光学工程

环形光子晶体中TM偏振的正负双折射现象

**Positive–negative birefraction phenomenon for TM polarization in annular photonic crystal**

OCIS codes: 260.1180, 350.4238, 350.3618, 350.7420.

doi: 10.3788/COL201109.022601.

Photonic crystal (PC) is an artificial periodic dielectric structure, which exhibits many specific properties such as photonic band gap, self-collimation and superprism effects, and negative refraction[1?6]. Negative refraction is a very interesting phenomenon, wherein the refracted and incident beams stay on the same side of the normal. Veselago initially predicted the negative refraction to be occurring at the interface between an ordinary homogenous dielectric and one conceptual material with simultaneous negative values of dielectric permittivity and magnetic permeability[7]. However, the negative refraction in PCs can occur even without a negative refractive index[8]. Moreover, positive and negative refractions can even occur simultaneously in PCs[9?15]. There are three main cases for this phenomenon. The first one is due to high-order diffractions[9?11]. The zero-order and highorder (–1 or +1) diffractions are satisfied simultaneously due to the surface periodic diffraction. The second is due to the incident beam having different wave vectors because of narrow beam width[12]. The different wave vectors may induce both positive and negative refractions. However, these two cases are not rigid birefraction phenomena for one polarization state. The last case is the birefraction phenomenon due to the overlapping of different bands[13?15]. At the overlapping band region, the PC has two equi-frequency contours (EFCs) corresponding to different bands. Each EFC yields one refracted beam. To our knowledge, no one has demonstrated the birefraction phenomenon for one polarization in the same band. This means that PCs should have dual EFCs at one frequency in the same band, which may be very difficult for standard PCs. Annual photonic crystals (APCs) have recently attracted much attention due to more adjustable parameters. Many promising properties have been found in APCs[16?19]. In this letter, we propose a two-dimensional (2D) square lattice APC, which can exhibit dual EFCs in the same band, and study the refractive behaviors of a Gaussian beam incident from air to the APC through EFC analysis and the finite-difference time-domain (FDTD) method. The positive-negative birefraction phenomenon in the same band is initially demonstrated by the FDTD simulations.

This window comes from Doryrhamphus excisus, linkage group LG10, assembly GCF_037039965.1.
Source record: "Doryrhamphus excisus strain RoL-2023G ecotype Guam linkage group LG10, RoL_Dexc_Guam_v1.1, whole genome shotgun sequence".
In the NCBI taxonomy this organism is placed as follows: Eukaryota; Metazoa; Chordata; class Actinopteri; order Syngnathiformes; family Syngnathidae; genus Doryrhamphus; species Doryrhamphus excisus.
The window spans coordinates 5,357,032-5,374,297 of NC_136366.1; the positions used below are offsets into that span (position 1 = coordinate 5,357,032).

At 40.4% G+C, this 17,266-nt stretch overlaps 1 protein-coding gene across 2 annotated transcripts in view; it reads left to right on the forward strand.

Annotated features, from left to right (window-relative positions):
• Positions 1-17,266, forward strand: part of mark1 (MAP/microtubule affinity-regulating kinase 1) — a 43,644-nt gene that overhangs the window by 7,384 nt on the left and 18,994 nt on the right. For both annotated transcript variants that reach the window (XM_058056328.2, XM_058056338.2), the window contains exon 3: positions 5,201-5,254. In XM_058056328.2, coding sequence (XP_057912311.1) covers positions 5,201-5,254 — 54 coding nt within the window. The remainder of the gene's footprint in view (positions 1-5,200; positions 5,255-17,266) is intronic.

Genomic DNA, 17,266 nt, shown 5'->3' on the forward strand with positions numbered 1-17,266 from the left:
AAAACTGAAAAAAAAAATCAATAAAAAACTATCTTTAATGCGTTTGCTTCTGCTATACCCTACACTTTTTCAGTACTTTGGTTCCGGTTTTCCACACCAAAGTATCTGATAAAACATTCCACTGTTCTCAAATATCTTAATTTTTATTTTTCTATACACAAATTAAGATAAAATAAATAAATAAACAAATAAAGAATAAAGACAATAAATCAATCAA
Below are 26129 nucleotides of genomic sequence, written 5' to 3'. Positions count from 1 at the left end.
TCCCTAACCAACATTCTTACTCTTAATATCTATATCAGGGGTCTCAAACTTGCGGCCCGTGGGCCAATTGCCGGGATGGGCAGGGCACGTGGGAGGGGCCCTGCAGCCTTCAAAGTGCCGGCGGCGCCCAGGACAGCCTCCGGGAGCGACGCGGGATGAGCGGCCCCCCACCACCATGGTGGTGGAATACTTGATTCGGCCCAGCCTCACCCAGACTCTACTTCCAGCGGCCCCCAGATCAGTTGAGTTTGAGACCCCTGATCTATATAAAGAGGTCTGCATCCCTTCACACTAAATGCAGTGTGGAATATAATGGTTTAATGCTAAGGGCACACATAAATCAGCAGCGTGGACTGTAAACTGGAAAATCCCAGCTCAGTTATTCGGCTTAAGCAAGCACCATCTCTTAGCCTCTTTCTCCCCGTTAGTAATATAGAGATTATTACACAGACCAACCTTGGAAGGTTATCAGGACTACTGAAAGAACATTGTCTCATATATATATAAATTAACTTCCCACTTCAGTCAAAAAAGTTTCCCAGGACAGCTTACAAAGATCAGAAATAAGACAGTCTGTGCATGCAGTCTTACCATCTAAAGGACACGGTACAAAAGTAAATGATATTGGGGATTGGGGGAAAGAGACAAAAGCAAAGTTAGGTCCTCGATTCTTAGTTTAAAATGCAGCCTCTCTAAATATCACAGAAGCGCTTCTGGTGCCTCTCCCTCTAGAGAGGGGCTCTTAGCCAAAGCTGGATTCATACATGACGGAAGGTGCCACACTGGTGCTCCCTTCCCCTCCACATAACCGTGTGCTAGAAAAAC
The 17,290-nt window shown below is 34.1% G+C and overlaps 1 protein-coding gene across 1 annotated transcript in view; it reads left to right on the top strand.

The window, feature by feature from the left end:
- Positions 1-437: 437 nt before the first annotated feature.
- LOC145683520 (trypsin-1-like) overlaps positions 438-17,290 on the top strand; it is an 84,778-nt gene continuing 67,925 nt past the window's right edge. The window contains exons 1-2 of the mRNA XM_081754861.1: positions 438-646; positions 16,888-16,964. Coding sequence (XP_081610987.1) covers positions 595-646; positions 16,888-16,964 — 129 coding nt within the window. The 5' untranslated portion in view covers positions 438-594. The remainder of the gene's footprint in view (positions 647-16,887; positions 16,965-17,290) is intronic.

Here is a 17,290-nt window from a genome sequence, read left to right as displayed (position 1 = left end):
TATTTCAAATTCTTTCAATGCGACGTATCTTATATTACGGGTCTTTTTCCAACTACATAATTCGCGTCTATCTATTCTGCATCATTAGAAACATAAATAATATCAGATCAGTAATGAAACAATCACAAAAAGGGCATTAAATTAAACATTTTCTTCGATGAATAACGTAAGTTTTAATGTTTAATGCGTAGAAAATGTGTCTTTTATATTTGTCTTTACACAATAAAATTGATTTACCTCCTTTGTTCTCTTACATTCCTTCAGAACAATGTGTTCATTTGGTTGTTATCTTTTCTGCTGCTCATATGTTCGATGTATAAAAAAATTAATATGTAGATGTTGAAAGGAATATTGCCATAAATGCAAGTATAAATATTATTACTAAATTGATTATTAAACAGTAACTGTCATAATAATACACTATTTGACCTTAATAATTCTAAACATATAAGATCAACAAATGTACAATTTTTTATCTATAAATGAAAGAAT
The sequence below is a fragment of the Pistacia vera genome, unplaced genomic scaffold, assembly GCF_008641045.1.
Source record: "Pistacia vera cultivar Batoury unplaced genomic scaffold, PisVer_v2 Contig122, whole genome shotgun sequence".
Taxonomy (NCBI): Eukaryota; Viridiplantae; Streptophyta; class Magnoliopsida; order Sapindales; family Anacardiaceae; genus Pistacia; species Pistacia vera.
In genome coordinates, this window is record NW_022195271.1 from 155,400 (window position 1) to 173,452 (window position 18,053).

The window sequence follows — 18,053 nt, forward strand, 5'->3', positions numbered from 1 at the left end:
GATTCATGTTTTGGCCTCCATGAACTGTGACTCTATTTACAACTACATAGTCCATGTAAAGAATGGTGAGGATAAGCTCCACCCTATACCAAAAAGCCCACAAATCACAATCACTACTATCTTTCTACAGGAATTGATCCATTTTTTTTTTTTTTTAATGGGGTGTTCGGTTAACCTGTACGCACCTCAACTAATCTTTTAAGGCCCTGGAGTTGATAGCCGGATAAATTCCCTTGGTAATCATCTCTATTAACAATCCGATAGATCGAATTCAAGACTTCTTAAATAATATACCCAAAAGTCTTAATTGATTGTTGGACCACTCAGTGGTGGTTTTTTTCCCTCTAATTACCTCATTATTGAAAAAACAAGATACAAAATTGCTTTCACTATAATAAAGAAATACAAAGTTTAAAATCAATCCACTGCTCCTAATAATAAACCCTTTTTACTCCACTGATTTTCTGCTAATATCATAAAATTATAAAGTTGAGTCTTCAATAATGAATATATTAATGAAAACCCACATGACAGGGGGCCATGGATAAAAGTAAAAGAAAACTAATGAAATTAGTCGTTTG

The system we consider is a 2D APC, which is a square lattice with ring-shaped pillar. Both the background and the low dielectric cores are air, while the ring-shaped pillar is a high dielectric with a refractive index of n = 3.4. The inner ring radius r and the outer ring radius R are 0.35a and 0.45a, respectively, where a is the lattice constant. This APC has a peculiar band structure for transverse magnetic (TM) polarization (the electric field E is parallel to the axis of the ring-shaped pillar), as shown in Fig. 1. The band structure is calculated by the plane wave expansion (PWE) method[20]. We focus on the fourth and fifth bands (the grey region), which interact with each other and lead to a complete mini band gap at the frequency of ω = 0.534(2πc/a), where c is the speed of light in vacuum. Each of these bands has both a positive band slope part and a negative band slope part, indicating that they have two modes with different simultaneous behaviors. One is right handed (vg · k > 0, where vg and k are the group velocity and the wave vector, respectively), while the other is left handed (vg · k < 0).

To have more details of these two bands, we also calculate the band surfaces and the EFCs. Figures 2(a) and (b) show the band surfaces of the fourth and fifth bands, respectively. Figures 2(c) and (d) show the corresponding EFCs.